Golden Gate Park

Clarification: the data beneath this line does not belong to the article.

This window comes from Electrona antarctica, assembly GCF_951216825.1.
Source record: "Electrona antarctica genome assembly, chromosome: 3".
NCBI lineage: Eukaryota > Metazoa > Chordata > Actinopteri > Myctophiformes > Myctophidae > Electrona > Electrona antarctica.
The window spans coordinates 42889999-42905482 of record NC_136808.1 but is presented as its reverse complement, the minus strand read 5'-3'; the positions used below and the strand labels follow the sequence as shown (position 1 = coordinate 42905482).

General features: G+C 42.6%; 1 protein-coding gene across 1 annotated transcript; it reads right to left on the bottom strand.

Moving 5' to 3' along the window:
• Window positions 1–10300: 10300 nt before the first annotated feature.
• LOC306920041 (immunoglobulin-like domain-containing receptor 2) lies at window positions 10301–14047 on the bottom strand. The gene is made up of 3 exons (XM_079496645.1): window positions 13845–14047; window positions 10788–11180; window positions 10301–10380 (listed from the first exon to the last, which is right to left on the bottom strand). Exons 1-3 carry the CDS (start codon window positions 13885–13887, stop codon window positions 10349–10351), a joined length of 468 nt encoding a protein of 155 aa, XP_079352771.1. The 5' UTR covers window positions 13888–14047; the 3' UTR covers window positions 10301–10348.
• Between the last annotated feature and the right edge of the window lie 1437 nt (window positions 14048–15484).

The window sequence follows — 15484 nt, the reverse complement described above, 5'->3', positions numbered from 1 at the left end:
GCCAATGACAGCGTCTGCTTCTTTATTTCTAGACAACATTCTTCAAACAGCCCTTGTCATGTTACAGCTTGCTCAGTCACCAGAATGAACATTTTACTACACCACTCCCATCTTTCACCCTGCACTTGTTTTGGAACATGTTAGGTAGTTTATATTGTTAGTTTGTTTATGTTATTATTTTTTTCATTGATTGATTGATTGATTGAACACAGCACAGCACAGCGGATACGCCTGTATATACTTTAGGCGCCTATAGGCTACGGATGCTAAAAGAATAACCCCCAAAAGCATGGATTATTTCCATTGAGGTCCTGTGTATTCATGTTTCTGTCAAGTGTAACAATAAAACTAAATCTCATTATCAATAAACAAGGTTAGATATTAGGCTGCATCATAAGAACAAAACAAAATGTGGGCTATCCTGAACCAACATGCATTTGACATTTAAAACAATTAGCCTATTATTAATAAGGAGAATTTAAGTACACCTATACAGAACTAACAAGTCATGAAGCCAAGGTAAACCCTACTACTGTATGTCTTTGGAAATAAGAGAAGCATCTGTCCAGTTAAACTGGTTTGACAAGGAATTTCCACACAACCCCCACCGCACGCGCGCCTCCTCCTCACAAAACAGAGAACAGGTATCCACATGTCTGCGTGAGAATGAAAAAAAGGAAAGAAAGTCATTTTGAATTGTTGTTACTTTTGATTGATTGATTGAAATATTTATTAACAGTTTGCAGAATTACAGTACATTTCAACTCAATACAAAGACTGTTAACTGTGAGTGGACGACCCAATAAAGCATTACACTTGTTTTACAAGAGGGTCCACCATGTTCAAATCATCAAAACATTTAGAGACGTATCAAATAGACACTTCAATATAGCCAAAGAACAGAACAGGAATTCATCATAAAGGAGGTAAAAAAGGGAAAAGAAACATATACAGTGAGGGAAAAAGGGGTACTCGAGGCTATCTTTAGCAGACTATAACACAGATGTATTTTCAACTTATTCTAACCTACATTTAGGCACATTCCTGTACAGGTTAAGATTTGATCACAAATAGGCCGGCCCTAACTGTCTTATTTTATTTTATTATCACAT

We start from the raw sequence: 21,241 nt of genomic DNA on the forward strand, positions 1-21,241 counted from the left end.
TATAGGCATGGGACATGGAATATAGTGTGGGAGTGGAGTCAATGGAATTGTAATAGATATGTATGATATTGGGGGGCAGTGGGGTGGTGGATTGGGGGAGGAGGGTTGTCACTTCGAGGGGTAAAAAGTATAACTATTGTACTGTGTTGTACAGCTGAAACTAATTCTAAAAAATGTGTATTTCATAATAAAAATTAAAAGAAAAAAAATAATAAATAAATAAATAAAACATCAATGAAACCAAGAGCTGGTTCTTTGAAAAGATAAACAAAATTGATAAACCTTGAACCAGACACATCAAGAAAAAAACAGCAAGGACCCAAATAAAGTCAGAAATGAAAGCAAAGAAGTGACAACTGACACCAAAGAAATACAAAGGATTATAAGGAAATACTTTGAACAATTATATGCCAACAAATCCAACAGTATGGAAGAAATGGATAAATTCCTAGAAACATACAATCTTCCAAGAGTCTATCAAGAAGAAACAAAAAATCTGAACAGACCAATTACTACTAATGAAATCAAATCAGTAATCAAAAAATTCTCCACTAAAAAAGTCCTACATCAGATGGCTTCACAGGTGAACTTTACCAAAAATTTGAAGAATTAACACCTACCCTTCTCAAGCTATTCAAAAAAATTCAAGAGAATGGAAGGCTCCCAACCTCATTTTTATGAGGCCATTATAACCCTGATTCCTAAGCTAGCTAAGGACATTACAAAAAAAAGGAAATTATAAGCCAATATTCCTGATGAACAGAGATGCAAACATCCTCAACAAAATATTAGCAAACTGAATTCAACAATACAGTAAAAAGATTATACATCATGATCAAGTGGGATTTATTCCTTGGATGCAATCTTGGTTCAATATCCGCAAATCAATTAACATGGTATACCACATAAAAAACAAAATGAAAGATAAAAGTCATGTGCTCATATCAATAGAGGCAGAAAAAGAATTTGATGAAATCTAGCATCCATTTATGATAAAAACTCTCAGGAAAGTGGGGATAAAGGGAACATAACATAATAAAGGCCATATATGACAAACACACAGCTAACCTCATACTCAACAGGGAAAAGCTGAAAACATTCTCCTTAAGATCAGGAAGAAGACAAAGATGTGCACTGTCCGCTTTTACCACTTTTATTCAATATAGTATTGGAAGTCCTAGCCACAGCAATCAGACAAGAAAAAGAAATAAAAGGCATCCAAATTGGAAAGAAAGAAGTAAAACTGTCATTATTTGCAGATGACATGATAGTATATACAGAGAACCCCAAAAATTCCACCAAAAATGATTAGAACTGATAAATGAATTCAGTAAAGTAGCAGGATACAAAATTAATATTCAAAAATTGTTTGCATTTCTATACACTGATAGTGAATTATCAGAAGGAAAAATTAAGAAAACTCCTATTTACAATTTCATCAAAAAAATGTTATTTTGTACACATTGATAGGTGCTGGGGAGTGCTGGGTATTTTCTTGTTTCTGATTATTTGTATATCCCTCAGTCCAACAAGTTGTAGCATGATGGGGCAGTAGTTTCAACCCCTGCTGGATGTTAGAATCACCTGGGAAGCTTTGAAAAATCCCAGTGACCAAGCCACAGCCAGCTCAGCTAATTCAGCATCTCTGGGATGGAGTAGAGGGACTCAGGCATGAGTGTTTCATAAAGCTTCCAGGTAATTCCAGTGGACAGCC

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From bonsai, wild ox, and redwoods to Frisbees, free music, and free spirits, Golden Gate Park appears to contain pretty much everything San Franciscans love about their city. You could meander the recreation center for a week and still not see everything, with heap attractions including the de Young Museum, California Academy of Sciences, San Francisco Botanical Garden, Japanese Tea Garden, Conservatory of Flowers, and Stow Lake. Previous city hall leader Frank McCoppin’s park venture appeared to be outlandish in 1866. Indeed, even Frederick Law Olmsted, planner of New York’s Central Park, was plagued by the possibility of changing 1013 sections of land of rises into the park. SF’s green plan tumbled to persevering youthful structural architect William Hammond Hall, who demanded that rather than gambling clubs, resorts, courses, and an igloo town, the recreation center ought to really feature nature. Today you can cover over 150 years of SF history with a walk around the recreation center’s eastern end. Close to the fabulously exquisite Victorian Conservatory of Flowers, the minuscule Dahlia Garden is spikier than an SF mosh pit – and simply tough are the reestablished 1926 workmanship deco Horseshoe Pits. West of Hippie Hill drum hovers on Sharon Meadow are the discreetly curious Lawn Bowling Club and the pensive valley of the National AIDS Memorial Grove. Since 1887, the recreation center’s southeastern end has facilitated the city’s greatest kids’ play area, complete with 1912 merry go round and 1970s solid slides. Close to ninth Ave are sudden discovers: Druid raised areas in Monarch Bear Grove behind the baseball field, the remains of a Spanish religious community in the San Francisco Botanical Garden, and the Shakespeare Garden assortment of 200 plants referenced in Shakespeare’s works. Sundays, when John F Kennedy Dr closes to traffic around ninth Ave, there’s a roller disco and free Lindy-Hopping exercises in the recreation center. West around Martin Luther King Jr Dr is the Polo Fields, where the 1967 Human Be-In occurred and free shows are as yet held during Hardly Strictly Bluegrass. At the recreation center’s wild western edge, buffalo charge unrealistically in the Buffalo Paddock toward windmills and Ocean Beach dusks.

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